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Fruit: rich in fiber, vitamin A, vitamin C, folate, potassium and often vitamin E.
Vegetables: fiber, protein, vitamin A, vitamin C, often vitamin E, potassium and a wider variety of minerals than fruit.
Whole grains and grain foods: rich in fiber, protein, and some B vitamins and are very rich in minerals.
Legumes: an excellent source of protein, fiber folate, potassium, iron and several minerals. Dairy foods: protein, vitamin D, calcium, phosphorus, potassium, riboflavin, and vitamin B12.
You can also source carbohydrates from processed foods such as soda pop or soft drinks, snacks such as cookies and chips, and alcohol. These generally are considered to be a poor food choice and should be consumed rarely. The carbohydrate source (sugar and flour) in these food choices has been highly refined processed. A diet rich in refined carbohydrates and processed foods has been associated with heart disease and onset of type 2 diabetes.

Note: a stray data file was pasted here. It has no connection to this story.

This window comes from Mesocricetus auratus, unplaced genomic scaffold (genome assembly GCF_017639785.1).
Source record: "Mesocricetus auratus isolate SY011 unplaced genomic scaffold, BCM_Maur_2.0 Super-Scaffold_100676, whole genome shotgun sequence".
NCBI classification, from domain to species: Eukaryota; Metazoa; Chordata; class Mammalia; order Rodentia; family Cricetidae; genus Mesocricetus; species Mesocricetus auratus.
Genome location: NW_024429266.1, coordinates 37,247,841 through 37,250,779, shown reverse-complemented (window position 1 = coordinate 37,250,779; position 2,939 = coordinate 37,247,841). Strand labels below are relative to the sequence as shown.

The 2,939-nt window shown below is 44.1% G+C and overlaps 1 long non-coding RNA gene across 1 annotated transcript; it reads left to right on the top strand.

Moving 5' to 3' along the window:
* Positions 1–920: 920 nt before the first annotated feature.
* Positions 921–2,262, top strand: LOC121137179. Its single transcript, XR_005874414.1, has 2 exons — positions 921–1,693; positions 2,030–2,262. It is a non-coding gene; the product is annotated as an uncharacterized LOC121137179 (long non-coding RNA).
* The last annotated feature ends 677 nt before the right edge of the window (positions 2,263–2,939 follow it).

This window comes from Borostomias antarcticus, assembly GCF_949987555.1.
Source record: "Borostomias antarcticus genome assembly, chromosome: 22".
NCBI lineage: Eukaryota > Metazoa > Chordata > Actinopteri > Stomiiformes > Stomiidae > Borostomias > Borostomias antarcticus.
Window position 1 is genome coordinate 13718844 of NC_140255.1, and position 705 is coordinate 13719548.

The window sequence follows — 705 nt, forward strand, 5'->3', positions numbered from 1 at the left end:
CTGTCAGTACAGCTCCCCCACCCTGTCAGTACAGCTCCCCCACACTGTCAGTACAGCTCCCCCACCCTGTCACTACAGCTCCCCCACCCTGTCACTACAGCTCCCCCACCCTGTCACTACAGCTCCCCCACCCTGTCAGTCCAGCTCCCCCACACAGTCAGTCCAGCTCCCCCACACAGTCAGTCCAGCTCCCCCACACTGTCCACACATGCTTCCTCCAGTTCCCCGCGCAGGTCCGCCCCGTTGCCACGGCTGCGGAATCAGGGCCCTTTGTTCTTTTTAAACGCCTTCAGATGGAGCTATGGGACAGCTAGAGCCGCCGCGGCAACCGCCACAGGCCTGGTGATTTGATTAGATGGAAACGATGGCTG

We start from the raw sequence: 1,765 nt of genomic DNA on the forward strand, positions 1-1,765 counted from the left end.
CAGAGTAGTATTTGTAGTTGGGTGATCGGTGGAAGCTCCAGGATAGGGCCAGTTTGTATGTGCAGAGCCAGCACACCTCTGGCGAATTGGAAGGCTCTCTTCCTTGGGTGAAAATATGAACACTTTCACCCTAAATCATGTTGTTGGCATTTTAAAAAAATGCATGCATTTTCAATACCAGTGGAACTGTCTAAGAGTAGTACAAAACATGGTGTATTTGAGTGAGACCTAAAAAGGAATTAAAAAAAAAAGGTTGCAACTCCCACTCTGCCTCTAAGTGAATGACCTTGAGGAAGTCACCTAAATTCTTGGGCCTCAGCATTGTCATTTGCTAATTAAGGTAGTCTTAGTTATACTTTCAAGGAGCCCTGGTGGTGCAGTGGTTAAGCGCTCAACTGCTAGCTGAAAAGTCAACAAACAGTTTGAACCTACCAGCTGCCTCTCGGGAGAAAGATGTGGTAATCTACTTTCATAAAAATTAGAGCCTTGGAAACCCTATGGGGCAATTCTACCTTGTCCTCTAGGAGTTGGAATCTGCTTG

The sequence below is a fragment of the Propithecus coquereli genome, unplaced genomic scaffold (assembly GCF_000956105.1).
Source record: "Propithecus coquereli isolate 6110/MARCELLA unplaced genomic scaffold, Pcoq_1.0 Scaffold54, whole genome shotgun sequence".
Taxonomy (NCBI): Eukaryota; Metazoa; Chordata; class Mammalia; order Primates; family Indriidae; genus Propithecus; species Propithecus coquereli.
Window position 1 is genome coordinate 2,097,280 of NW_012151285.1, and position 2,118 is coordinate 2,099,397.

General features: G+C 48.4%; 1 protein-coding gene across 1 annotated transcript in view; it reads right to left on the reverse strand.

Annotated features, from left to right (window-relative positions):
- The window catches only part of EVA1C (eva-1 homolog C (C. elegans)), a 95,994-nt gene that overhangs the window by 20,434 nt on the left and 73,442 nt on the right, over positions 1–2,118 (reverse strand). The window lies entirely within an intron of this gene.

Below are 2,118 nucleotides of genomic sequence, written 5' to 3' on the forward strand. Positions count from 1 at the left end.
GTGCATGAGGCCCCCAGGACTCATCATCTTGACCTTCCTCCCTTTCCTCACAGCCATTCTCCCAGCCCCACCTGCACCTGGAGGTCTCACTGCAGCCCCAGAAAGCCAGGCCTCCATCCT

Why are these sources of carbohydrates to be avoided?
1.They are calorie dense and contribute a large number of calories in a small amount of food. For example a 7oz bag of potato chips or corn chips have approximately 1000 calories. Most women on a weight management program will be aiming for 1200 daily calorific intake. So, this is what we mean by calorie dense and nutritionally scarce.
2.They offer little appetite-holding power because they have no fiber or protein. As a result you end up searching for food again soon after your first serve.
3. They contribute nothing to your nutritional profile except calories. This means you have fewer calories left for foods that your body requires for good health.
Whenever possible, replace highly processed grains, cereals, and sugars with minimally processed whole-grain products and ensure you have at least five serves of fruit and vegetables daily.
Rather than cut out carbs completely for a very short-term gain (usually weight loss), there are greater long-term health benefits in learning how to distinguish good carbs over bad carbs and incorporating healthy carbohydrates into your weight loss program.
(c) Copyright Kim Beardsmore
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